Swarms of caretaker robots will soon buzz around the damaged coral reefs of Scotland, re-cementing broken sections with utmost precision. Researchers at Scotland’s Heriot-Watt University are programming autonomous underwater vehicles to follow a set of simple rules, like bees in a swarm, to keep corals healthy.
Of all the ideas for dealing with the Great Pacific Garbage Patch, this one may be closest to home — turn it into furniture. Until sea drones can be built to hoover it all up, this is as good a solution as any.
The Olympics ended on Sunday, but if we know our readers, many of you were still glued to your televisions as the Discovery Channel's Shark Week began, with hours upon hours of programming dedicated to these fearsome, fascinating creatures. We at PopSci have to confess to being equally intrigued by sharks, an interest that has continued throughout history.
Though, the farther back you go in our archives, the more our shark coverage seems less like scientific curiosity and more like bloodlust. We were only too happy when shark skin started being turned into leather, for example.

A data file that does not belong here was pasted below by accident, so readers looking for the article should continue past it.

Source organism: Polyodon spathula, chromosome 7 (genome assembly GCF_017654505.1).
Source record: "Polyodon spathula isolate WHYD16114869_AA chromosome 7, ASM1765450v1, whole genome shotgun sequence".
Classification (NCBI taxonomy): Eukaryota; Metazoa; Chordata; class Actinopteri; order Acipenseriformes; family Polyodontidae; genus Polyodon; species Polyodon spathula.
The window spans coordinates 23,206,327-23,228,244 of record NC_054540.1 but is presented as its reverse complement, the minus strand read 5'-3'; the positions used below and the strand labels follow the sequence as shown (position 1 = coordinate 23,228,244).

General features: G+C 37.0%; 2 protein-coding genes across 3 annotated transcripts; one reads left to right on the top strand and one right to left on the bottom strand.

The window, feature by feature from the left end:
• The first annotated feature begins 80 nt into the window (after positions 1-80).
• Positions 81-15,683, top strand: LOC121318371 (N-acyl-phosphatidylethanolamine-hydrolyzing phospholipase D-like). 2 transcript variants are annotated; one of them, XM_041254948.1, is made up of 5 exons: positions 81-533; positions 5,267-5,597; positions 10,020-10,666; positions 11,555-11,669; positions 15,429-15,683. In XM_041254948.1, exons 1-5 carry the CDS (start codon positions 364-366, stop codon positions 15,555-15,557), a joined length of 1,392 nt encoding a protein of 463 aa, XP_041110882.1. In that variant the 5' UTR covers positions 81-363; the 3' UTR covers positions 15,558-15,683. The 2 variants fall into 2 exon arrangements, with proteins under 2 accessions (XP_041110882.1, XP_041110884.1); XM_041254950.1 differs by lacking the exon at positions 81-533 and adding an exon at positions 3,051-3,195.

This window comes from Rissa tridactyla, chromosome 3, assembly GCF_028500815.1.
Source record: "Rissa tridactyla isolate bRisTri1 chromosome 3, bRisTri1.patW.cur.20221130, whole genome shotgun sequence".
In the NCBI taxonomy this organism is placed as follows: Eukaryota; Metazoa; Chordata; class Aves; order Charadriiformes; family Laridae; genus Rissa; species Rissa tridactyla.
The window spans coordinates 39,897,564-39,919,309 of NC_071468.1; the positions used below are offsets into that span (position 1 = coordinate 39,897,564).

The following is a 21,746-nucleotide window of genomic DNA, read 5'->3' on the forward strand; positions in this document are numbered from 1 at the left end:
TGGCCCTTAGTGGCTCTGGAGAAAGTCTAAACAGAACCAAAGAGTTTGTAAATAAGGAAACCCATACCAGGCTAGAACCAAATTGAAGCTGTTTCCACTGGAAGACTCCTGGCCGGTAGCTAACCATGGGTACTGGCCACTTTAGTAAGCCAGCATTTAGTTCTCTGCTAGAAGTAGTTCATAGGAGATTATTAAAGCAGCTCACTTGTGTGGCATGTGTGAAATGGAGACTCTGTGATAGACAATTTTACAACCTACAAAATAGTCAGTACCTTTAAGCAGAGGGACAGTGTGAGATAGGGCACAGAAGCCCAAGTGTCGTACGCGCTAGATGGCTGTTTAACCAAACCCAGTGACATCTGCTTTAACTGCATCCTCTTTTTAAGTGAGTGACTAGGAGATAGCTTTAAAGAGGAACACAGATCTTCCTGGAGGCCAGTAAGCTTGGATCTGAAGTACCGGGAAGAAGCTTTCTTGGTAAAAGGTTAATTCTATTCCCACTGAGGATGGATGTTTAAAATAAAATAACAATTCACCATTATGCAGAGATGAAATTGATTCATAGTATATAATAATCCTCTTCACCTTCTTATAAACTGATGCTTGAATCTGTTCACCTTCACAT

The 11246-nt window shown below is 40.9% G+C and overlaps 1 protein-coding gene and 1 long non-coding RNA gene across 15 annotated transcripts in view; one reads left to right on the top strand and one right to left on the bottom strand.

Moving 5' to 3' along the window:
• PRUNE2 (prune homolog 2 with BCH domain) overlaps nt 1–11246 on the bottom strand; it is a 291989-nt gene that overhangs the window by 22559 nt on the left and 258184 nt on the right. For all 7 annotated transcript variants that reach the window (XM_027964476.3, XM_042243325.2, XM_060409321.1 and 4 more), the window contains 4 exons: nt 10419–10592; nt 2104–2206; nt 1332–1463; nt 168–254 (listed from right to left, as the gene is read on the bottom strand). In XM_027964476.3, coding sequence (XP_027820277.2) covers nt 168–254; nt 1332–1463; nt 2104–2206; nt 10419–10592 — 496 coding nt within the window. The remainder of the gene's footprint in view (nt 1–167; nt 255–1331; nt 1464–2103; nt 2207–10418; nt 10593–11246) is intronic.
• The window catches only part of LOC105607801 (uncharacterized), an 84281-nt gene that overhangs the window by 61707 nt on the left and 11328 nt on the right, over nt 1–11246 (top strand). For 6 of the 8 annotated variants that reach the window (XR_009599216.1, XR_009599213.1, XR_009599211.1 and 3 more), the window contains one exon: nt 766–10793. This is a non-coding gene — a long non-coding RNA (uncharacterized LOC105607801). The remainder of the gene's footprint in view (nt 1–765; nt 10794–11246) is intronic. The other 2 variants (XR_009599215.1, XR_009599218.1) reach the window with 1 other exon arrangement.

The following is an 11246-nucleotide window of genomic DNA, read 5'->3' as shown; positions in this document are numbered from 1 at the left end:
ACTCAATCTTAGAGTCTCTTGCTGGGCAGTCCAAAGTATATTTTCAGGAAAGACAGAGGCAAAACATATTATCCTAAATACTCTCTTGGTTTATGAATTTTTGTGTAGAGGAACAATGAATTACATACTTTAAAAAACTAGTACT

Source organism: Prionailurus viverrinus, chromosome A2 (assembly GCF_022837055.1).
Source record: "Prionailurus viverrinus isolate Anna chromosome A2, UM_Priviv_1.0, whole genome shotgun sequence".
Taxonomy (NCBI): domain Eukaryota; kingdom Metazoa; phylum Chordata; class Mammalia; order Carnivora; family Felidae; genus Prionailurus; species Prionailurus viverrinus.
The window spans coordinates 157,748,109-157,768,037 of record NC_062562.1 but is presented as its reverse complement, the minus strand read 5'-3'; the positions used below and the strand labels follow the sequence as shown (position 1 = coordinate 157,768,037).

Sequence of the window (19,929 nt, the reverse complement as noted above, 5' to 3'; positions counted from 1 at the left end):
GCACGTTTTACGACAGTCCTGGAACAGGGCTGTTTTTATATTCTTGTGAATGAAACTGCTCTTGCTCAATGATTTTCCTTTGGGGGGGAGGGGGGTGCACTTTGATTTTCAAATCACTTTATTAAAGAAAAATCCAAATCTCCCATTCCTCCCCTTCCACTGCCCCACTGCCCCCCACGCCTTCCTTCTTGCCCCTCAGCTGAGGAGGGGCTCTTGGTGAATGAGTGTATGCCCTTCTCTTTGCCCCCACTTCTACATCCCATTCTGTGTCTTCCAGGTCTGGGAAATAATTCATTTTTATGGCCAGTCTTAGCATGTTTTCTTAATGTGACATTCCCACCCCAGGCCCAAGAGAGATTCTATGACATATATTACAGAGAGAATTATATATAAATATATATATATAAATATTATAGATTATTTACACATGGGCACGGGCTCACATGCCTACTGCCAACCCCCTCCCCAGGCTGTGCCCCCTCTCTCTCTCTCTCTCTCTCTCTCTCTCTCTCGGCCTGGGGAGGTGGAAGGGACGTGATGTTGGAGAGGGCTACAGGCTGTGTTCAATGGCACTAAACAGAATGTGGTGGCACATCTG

Dusky sharks do not live in the Pacific waters near the Republic of Kiribati. Neither do spottail sharks, nor the aptly named bignose sharks. But they used to live there at one point in the past -- right by the Gilbert Islands, according to anthropological evidence. Ancient shark-tooth weapons can serve as a record of past biodiversity, according to new ecological research.
A new underwater drone concept could seek and destroy one of the ocean’s most insidious enemies, while earning a profit for plastics recyclers. This marine drone can siphon plastic garbage, swallowing bits of trash in a gaping maw rivaling that of a whale shark.
Perhaps no creature packs a more intimidating punch — especially relative to its size — than the peacock mantis shrimp. It feasts on snails, crabs and other mollusks and crustaceans by smashing through their shells with its front hammer-like claws, delivering 500 Newtons of force. This is powerful enough to punch through aquarium glass.